2007 INDUCTEE Jean Dussault, MD Hormones, Global Health


April 6, 1941

(Québec City, Québec)


March 23, 2003


MD, Université Laval (1965)

Awards & Honours:

2000: National Order of Quebec

1999: Robert Guthrie Award, International Society of Neonatal Screening

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Picture of Jean Dussault

Discovered a ground-breaking screening test for congenital hypothyroidism

Sketch of Jean Dussaut

Improved the lives of millions of children around the globe

The incidence of congenital hypothyroidism is one in 4,000 births. With Dr. Dussault’s simple test, using a small heel prick within two weeks of birth, thyroid deficient states can be detected in newborns to avoid varying degrees of intellectual disabilities and to increase the chance of leading a normal life. This application of scientific discovery to eliminate a serious global health problem is an outstanding example of the finest tradition of public health.

Despite Dr. Dussault’s extraordinary achievement, he remained a compassionate, gentle and modest man. An outstanding teacher and dedicated clinician, numerous researchers trained by Dr. Dussault can now be found in leading endocrine laboratories around the world.

Key Facts

Nominated for the Nobel Prize at the age of 42

Published over 200 papers and gave numerous lectures at national and international conferences

Over the course of his lifetime, the thyroid deficiency condition of cretinism was removed from textbooks

Repeatedly declined to apply for a patent for the neonatal blood test because he believed his discovery was part of public domain

Made pioneering contributions in areas ranging from basic mechanisms of thyroid hormone action in the developing brain to the diagnosis and treatment of thyroid dysfunction

Professional timeline

Impact on lives today

Dr. Jean Dussault’s contribution to humanity through his application of medical research is nothing short of monumental. He developed a neonatal diagnostic test for congenital hypothyroidism that has been used on over 300 million infants around the world and has saved an estimated 100,000 children from irreversible intellectual disabilities. Dr. Dussault’s legacy is truly remarkable.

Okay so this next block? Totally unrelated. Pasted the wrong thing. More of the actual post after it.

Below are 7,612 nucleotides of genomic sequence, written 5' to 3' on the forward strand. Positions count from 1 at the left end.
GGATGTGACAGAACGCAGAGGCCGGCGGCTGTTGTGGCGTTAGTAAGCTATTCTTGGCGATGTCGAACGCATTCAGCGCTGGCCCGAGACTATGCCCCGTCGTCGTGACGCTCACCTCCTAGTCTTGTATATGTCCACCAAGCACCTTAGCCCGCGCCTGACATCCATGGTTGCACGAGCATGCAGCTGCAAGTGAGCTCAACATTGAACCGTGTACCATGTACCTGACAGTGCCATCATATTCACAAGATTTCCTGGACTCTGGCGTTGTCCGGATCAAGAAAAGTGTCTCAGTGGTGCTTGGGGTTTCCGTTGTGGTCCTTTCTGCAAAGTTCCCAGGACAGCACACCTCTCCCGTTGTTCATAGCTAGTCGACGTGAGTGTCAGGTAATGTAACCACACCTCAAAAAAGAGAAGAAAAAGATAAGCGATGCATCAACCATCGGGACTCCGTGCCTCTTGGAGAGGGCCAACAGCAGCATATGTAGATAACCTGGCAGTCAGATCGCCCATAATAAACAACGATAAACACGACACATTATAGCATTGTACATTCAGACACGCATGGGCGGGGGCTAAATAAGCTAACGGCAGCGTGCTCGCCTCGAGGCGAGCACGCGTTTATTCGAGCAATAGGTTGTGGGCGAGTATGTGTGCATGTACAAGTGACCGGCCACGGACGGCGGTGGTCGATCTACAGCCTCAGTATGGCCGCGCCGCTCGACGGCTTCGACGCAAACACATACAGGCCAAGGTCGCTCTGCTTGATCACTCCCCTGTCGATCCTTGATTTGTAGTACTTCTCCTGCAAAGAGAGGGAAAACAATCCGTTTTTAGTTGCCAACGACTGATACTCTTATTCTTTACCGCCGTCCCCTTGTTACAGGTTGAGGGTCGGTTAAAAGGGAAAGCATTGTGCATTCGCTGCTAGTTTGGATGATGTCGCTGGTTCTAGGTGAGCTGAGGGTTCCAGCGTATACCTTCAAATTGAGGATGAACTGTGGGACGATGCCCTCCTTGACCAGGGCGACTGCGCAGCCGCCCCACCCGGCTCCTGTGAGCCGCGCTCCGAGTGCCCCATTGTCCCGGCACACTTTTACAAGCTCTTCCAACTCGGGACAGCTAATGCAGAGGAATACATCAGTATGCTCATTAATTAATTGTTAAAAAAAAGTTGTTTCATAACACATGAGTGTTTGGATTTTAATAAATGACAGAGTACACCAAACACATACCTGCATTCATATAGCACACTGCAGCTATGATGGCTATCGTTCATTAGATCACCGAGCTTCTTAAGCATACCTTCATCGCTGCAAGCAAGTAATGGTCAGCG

Picture of Jean Dussault


  • Representative of Dr. Dussault

    Jean Dussault posthumously inducted into the Canadian Medical Hall of Fame

    London, Ontario

  • Dr. Dussault purified thyroid receptor proteins


    As a result, he produced the first monoclonal antibody against the thyroid hormone receptor, which has been used by many groups to study the cellular localization of thyroid receptors.

  • Dr. Dussault became Director of the Unit of Molecular Medicine and Genetics at the Centre Hospitalier de l’Université Laval (CHUL)

    He served in this position until 1996.

  • Dr. Dussault was appointed Director of the Screening Program of Congenital hypothyroidism with the Quebec Network for Genetic Disease

    He also continued his research on the biochemical consequences of neonatal thyroid hormone deficiency in the developing brain.

  • Dr. Jean Dussault developed a blood test for congenital hypothyroidism


    This discovery was followed by a neonatal screening program. Later, Dr. Dussault continued to research clinical disorders of the thyroid.

  • Returned to Quebec City and joined the Université Laval’s Faculty of Medicine

    Dr. Dussault spent the next 32 years as an active professor and scientist.

  • Dr. Dussault took his residency in endocrinology at Enfant-Jesus Hospital in Quebec City

    He then pursued additional training at the University of Toronto under the direction of Dr. R. Volpe and then in the Department of Pediatrics and Medicine at UCLA.


His discovery eliminated a serious global health problem.